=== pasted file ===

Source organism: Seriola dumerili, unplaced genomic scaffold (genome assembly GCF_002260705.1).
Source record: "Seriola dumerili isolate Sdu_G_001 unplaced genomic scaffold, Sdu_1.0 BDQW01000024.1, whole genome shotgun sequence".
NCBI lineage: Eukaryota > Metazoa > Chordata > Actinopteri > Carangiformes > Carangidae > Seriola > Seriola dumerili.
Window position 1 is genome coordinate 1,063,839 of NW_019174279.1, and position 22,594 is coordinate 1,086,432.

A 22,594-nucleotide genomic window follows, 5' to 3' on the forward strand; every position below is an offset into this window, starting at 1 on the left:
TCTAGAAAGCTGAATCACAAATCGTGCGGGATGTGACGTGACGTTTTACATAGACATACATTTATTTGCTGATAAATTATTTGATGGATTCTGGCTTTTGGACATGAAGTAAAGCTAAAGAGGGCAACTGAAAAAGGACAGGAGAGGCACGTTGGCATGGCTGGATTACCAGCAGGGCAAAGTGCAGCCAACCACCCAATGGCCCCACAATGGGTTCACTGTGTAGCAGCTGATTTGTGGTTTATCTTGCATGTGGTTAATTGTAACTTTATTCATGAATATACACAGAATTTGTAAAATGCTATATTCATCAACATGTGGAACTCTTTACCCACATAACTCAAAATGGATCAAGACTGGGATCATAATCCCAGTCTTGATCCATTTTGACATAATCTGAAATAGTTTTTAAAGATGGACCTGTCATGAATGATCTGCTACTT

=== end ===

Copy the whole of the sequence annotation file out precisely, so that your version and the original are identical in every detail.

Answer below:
Source organism: Seriola dumerili, unplaced genomic scaffold (genome assembly GCF_002260705.1).
Source record: "Seriola dumerili isolate Sdu_G_001 unplaced genomic scaffold, Sdu_1.0 BDQW01000024.1, whole genome shotgun sequence".
NCBI lineage: Eukaryota > Metazoa > Chordata > Actinopteri > Carangiformes > Carangidae > Seriola > Seriola dumerili.
Window position 1 is genome coordinate 1,063,839 of NW_019174279.1, and position 22,594 is coordinate 1,086,432.

A 22,594-nucleotide genomic window follows, 5' to 3' on the forward strand; every position below is an offset into this window, starting at 1 on the left:
TCTAGAAAGCTGAATCACAAATCGTGCGGGATGTGACGTGACGTTTTACATAGACATACATTTATTTGCTGATAAATTATTTGATGGATTCTGGCTTTTGGACATGAAGTAAAGCTAAAGAGGGCAACTGAAAAAGGACAGGAGAGGCACGTTGGCATGGCTGGATTACCAGCAGGGCAAAGTGCAGCCAACCACCCAATGGCCCCACAATGGGTTCACTGTGTAGCAGCTGATTTGTGGTTTATCTTGCATGTGGTTAATTGTAACTTTATTCATGAATATACACAGAATTTGTAAAATGCTATATTCATCAACATGTGGAACTCTTTACCCACATAACTCAAAATGGATCAAGACTGGGATCATAATCCCAGTCTTGATCCATTTTGACATAATCTGAAATAGTTTTTAAAGATGGACCTGTCATGAATGATCTGCTACTT